Rachel Van Dyken: Upon A Midnight Dream

The Disney Version of Grease.

Romancing July: 30 Books, 30 Covers, 30 Days Cover Me and Review

Rachel Van Dyken reinvents a fairytale with whimsical and light writing.

Grade: D (Amazon 3 Stars)

Best Moment: When Stefan catches the swooning Rose the first time, and finds himself a reluctant and lusty knight in shining armour.

The book just about lost me when Stephan starts longing for the company of the “fuzzy little woodland creatures” who kept him company on the desert island he had been shipwrecked upon  (yeah, try to figure that one out).

Synopsis: This is a retelling of Sleeping Beauty in which  Stephan is a Lord and Rose is the oldest daughter of a Lord; their families are tied together by an old curse that demands that if they’re families ever fail to marry (well…if Rose’s family fails to marry into Stephan’s family which seems rather unfair as HIS family was the cause of the original curse), aa curse will visit the families and, basically, people will start dying off. Stephan runs off to India because he’s in love with his younger brother’s wife and returns when he is presumed dead to release Rose from her betrothal. Her particular mysterious curse leads her to randomly and unexpectedly pass out…right into her no longer betrothed’s arms. He finds himeself wondering if he’s been a little hasty. Onward with the story

The Good: Van Dyken has a unique take on the Sleeping Beauty fairy tale and crafts an interesting rationale behind the malady and a rather amusing application of the “sleeping.” At moments in the story, I found myself smiling over the situations the characters are put in just enough to keep me invested in finding out what happened and why. By the end of the story, I am invested in Stephan and Rose’s happiness. At the beginning, I am interested in figuring out what motivates them.

Also, Stephan is an interesting and unusual character who is initially called out for being nerdy and citified. He is awkward, but straightforward. His stumbling is cute and endearing. Rose is likable (when she’s not irrationally acting like a modern woman as opposed to a woman who for all intents and purposes appears happy to fulfill her duty at the beginning. For all of that, she can be fun to explore as she tries to test the mettle of Stephan.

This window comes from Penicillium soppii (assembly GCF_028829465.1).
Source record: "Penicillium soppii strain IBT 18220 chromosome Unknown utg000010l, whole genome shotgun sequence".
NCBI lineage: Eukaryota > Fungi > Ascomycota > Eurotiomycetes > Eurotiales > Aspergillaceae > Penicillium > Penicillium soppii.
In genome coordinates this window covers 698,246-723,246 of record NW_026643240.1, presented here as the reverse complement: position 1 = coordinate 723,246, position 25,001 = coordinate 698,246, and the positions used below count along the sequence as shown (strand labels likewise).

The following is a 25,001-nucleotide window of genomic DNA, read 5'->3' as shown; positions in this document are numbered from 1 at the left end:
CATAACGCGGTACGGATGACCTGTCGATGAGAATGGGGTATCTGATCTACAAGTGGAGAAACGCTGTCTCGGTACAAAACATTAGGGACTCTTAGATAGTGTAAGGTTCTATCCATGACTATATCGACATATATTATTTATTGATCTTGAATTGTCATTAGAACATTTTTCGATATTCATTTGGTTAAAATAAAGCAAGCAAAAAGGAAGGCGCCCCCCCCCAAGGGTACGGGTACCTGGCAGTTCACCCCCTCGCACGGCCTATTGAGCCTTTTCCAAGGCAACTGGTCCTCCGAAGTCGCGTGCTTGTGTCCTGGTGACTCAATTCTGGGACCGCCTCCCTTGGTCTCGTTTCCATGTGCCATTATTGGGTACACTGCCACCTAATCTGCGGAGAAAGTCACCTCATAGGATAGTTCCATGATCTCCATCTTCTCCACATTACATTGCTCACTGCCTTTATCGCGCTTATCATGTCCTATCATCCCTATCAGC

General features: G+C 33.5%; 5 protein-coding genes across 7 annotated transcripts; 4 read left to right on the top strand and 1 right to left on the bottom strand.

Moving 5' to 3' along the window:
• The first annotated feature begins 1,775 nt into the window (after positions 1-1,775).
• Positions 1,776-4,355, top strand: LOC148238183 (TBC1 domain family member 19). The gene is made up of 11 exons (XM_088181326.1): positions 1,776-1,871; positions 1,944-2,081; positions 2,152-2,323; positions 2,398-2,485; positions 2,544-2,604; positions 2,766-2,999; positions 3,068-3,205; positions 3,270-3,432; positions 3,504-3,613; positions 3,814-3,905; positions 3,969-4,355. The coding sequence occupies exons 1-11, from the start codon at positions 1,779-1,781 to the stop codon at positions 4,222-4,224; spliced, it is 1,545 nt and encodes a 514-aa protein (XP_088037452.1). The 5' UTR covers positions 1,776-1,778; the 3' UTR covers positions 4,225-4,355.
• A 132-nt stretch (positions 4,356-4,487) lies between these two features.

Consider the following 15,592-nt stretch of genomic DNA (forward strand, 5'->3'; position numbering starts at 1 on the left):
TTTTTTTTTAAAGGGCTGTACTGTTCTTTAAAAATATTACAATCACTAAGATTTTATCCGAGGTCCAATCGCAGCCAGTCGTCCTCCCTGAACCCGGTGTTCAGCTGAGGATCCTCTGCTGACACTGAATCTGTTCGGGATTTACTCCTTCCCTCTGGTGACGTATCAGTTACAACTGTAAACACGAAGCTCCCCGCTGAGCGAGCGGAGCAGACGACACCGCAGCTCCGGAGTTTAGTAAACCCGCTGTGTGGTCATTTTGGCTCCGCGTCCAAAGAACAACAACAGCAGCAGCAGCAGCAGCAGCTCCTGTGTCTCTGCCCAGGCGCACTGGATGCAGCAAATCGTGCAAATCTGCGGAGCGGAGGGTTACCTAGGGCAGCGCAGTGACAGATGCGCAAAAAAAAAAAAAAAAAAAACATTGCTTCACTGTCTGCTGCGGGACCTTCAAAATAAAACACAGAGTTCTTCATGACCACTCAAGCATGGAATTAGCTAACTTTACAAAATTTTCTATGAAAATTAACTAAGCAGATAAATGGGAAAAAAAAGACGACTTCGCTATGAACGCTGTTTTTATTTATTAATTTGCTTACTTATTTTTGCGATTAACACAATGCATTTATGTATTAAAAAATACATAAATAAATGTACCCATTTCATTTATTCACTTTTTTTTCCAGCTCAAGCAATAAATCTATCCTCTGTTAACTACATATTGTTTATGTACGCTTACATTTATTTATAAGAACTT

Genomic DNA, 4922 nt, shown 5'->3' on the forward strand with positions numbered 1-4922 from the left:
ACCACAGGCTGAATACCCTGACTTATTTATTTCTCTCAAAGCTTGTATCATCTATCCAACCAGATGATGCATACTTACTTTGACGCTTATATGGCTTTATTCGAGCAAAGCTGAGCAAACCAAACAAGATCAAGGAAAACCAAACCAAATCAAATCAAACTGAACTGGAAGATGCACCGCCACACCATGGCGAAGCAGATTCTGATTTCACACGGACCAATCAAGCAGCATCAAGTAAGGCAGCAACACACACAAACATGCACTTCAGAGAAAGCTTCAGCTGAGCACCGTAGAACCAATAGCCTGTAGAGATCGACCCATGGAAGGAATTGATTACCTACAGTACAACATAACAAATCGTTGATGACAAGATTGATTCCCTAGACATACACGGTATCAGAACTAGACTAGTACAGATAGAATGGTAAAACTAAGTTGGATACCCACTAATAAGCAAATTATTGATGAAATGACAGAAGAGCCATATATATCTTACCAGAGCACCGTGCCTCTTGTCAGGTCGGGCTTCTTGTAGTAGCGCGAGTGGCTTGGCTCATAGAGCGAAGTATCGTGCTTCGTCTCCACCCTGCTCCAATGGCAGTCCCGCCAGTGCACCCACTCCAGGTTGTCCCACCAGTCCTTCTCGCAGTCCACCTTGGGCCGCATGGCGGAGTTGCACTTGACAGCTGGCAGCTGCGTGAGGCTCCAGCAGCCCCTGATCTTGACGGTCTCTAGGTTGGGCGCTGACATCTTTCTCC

Sadly, the initial development of this story is confusing and not very well written. There are gaping holes in character development and we jump, seemingly for no reason, from moment to moment that doesn’t have much to do with the main couple (a major no-no in the genre)…at least at first. The problem with this is that you alienate your reader because they are too busy trying to figure out what is going on and why we care if the character is INSTANTLY in love with his sister in law and off for India. The characterization of all the characters is a bit loose and free.

Though I love Disney as much if not more than the next girl, her blatant nod by using their exact names and then the dancing in the woods moment made me want to stop reading rather than charm me. It was a little painful to read as Rose wobbles about in the woods and then dances with Stephan.. It could have been cute and adorable, but the characterization and the scene just weren’t set up to handle that kind of moment properly.

I’ve  had a terrible time finishing this book. The writing was incredibly choppy, but as some of you may know…I needed to read this book. I’ve done a Cover Me on this book before as I experienced what we all know happens…

We’ve all been there. We’re wandering through a bookstore, or maybe  aimlessly searching suggestions, looking at  random lists on Amazon.com for something to read. Happily, we traipse through booktopias convinced that we’re going to find something wonderful to read and then… We are greeted with the cover.

Before I begin, I feel I must point out one very simple fact:

Most authors get absolutely no input in their covers, or, if they do, it’s mostly a kind of courtesy. Publishers rule. Authors weep and hope for reprints.

Challenge accepted. Unleashing Mockery… 

The original script for Rocky Horror Picture Show…shh…they’re about to start singing “Dammit Janet.”

Forgive the cover artists, for they know not what they do.

Okay, it is not often hard for me to mock things…but this one was incredibly difficult because, well, look at it! It’s already too funny for words. There it stands…sparkling forest of sparkles with an era-unplaceable couple. Our curlicued chipmunk heroine ready to nibble off the collar of doom from her Prince Cinderella before the clock strikes 12 and he must return to the set of Saturday Night Fever for a fitting. Why?! Why can’t they just be together? These time-travel romances are getting more and more specific with their elaborate backstories…

More Books With Benefits for You–>

Cover Me: Judith McNaught’s Until You

Review: Irene Preston’s Infamous

Editorial: Man’s Trash Is a Woman’s Treasure?

Stranger IN Fiction: An Open Letter to J.R. Ward (about Aggressive Males in Romance Fiction)



Categories: Cover Me, Reviews, Special Features

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3 replies

  1. Thank you so much for the review! As always I it’s great to see criticism good or bad ;) I’ll be sure to take everything into account when I am writing the rest of the series. I really appreciate you taking time to review the book! Have a fantastic weekend.—Rachel

  2. Ms. Van Dyken, we appreciate your comment. I’ve already got a couple more of your books loaded up on my kindle and I’m looking forward to reading them. You really do have some unique ideas!

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